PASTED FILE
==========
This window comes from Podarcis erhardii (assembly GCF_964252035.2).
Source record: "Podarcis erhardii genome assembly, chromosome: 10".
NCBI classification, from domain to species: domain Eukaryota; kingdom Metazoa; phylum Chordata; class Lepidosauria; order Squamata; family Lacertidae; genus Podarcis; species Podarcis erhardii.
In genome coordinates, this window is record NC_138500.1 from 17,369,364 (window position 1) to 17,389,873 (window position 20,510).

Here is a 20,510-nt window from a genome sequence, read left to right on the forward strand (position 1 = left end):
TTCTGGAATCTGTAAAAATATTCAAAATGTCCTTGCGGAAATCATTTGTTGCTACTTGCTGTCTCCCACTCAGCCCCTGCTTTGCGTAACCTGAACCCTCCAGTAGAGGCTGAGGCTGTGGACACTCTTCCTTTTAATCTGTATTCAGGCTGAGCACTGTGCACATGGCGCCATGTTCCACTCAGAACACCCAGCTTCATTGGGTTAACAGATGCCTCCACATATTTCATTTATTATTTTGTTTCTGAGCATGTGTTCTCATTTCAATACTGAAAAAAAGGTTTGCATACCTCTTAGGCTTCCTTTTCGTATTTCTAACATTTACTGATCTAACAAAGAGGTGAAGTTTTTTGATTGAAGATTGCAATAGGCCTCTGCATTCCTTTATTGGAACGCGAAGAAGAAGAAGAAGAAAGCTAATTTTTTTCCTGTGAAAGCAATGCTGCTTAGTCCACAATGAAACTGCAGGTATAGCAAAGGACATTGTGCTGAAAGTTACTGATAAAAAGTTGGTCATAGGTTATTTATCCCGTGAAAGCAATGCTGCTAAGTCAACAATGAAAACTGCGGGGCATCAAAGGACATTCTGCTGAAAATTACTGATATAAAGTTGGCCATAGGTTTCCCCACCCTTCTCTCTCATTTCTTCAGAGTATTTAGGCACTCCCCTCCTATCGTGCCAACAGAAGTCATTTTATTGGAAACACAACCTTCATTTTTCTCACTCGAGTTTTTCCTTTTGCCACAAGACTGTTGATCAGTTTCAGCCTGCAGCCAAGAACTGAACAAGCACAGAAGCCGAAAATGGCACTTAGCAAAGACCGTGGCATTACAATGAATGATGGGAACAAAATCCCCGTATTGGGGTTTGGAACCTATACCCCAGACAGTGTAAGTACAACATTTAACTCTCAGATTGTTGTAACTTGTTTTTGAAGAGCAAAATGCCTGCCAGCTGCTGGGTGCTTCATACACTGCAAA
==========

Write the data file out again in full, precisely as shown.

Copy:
This window comes from Podarcis erhardii (assembly GCF_964252035.2).
Source record: "Podarcis erhardii genome assembly, chromosome: 10".
NCBI classification, from domain to species: domain Eukaryota; kingdom Metazoa; phylum Chordata; class Lepidosauria; order Squamata; family Lacertidae; genus Podarcis; species Podarcis erhardii.
In genome coordinates, this window is record NC_138500.1 from 17,369,364 (window position 1) to 17,389,873 (window position 20,510).

Here is a 20,510-nt window from a genome sequence, read left to right on the forward strand (position 1 = left end):
TTCTGGAATCTGTAAAAATATTCAAAATGTCCTTGCGGAAATCATTTGTTGCTACTTGCTGTCTCCCACTCAGCCCCTGCTTTGCGTAACCTGAACCCTCCAGTAGAGGCTGAGGCTGTGGACACTCTTCCTTTTAATCTGTATTCAGGCTGAGCACTGTGCACATGGCGCCATGTTCCACTCAGAACACCCAGCTTCATTGGGTTAACAGATGCCTCCACATATTTCATTTATTATTTTGTTTCTGAGCATGTGTTCTCATTTCAATACTGAAAAAAAGGTTTGCATACCTCTTAGGCTTCCTTTTCGTATTTCTAACATTTACTGATCTAACAAAGAGGTGAAGTTTTTTGATTGAAGATTGCAATAGGCCTCTGCATTCCTTTATTGGAACGCGAAGAAGAAGAAGAAGAAAGCTAATTTTTTTCCTGTGAAAGCAATGCTGCTTAGTCCACAATGAAACTGCAGGTATAGCAAAGGACATTGTGCTGAAAGTTACTGATAAAAAGTTGGTCATAGGTTATTTATCCCGTGAAAGCAATGCTGCTAAGTCAACAATGAAAACTGCGGGGCATCAAAGGACATTCTGCTGAAAATTACTGATATAAAGTTGGCCATAGGTTTCCCCACCCTTCTCTCTCATTTCTTCAGAGTATTTAGGCACTCCCCTCCTATCGTGCCAACAGAAGTCATTTTATTGGAAACACAACCTTCATTTTTCTCACTCGAGTTTTTCCTTTTGCCACAAGACTGTTGATCAGTTTCAGCCTGCAGCCAAGAACTGAACAAGCACAGAAGCCGAAAATGGCACTTAGCAAAGACCGTGGCATTACAATGAATGATGGGAACAAAATCCCCGTATTGGGGTTTGGAACCTATACCCCAGACAGTGTAAGTACAACATTTAACTCTCAGATTGTTGTAACTTGTTTTTGAAGAGCAAAATGCCTGCCAGCTGCTGGGTGCTTCATACACTGCAAA